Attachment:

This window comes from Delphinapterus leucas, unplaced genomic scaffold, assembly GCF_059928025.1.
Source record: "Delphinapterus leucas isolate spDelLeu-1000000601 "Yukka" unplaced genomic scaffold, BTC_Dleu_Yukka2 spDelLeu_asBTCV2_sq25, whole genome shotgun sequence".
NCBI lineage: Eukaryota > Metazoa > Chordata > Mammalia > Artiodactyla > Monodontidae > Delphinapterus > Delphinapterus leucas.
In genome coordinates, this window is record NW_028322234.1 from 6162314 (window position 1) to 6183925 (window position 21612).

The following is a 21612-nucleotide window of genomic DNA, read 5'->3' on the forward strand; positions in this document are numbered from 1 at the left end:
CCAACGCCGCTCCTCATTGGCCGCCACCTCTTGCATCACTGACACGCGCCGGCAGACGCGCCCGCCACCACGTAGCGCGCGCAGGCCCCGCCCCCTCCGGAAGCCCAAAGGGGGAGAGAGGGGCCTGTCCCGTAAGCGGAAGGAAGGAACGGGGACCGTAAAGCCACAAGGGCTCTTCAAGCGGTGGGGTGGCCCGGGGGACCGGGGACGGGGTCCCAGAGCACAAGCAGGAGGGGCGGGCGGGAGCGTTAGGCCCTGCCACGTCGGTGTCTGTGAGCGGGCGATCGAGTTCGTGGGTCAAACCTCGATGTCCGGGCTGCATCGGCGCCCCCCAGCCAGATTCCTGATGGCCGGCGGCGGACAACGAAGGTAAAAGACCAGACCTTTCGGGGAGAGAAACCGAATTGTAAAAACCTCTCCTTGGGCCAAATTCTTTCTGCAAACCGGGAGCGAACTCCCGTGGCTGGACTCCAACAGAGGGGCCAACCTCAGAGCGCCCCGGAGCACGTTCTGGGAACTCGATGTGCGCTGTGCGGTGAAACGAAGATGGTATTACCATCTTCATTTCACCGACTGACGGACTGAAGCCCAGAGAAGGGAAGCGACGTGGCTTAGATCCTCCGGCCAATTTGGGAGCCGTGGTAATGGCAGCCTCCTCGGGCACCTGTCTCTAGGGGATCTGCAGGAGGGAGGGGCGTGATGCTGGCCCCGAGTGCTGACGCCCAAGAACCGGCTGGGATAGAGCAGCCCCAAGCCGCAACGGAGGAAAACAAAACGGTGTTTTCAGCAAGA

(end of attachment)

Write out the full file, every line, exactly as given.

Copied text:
This window comes from Delphinapterus leucas, unplaced genomic scaffold, assembly GCF_059928025.1.
Source record: "Delphinapterus leucas isolate spDelLeu-1000000601 "Yukka" unplaced genomic scaffold, BTC_Dleu_Yukka2 spDelLeu_asBTCV2_sq25, whole genome shotgun sequence".
NCBI lineage: Eukaryota > Metazoa > Chordata > Mammalia > Artiodactyla > Monodontidae > Delphinapterus > Delphinapterus leucas.
In genome coordinates, this window is record NW_028322234.1 from 6162314 (window position 1) to 6183925 (window position 21612).

The following is a 21612-nucleotide window of genomic DNA, read 5'->3' on the forward strand; positions in this document are numbered from 1 at the left end:
CCAACGCCGCTCCTCATTGGCCGCCACCTCTTGCATCACTGACACGCGCCGGCAGACGCGCCCGCCACCACGTAGCGCGCGCAGGCCCCGCCCCCTCCGGAAGCCCAAAGGGGGAGAGAGGGGCCTGTCCCGTAAGCGGAAGGAAGGAACGGGGACCGTAAAGCCACAAGGGCTCTTCAAGCGGTGGGGTGGCCCGGGGGACCGGGGACGGGGTCCCAGAGCACAAGCAGGAGGGGCGGGCGGGAGCGTTAGGCCCTGCCACGTCGGTGTCTGTGAGCGGGCGATCGAGTTCGTGGGTCAAACCTCGATGTCCGGGCTGCATCGGCGCCCCCCAGCCAGATTCCTGATGGCCGGCGGCGGACAACGAAGGTAAAAGACCAGACCTTTCGGGGAGAGAAACCGAATTGTAAAAACCTCTCCTTGGGCCAAATTCTTTCTGCAAACCGGGAGCGAACTCCCGTGGCTGGACTCCAACAGAGGGGCCAACCTCAGAGCGCCCCGGAGCACGTTCTGGGAACTCGATGTGCGCTGTGCGGTGAAACGAAGATGGTATTACCATCTTCATTTCACCGACTGACGGACTGAAGCCCAGAGAAGGGAAGCGACGTGGCTTAGATCCTCCGGCCAATTTGGGAGCCGTGGTAATGGCAGCCTCCTCGGGCACCTGTCTCTAGGGGATCTGCAGGAGGGAGGGGCGTGATGCTGGCCCCGAGTGCTGACGCCCAAGAACCGGCTGGGATAGAGCAGCCCCAAGCCGCAACGGAGGAAAACAAAACGGTGTTTTCAGCAAGA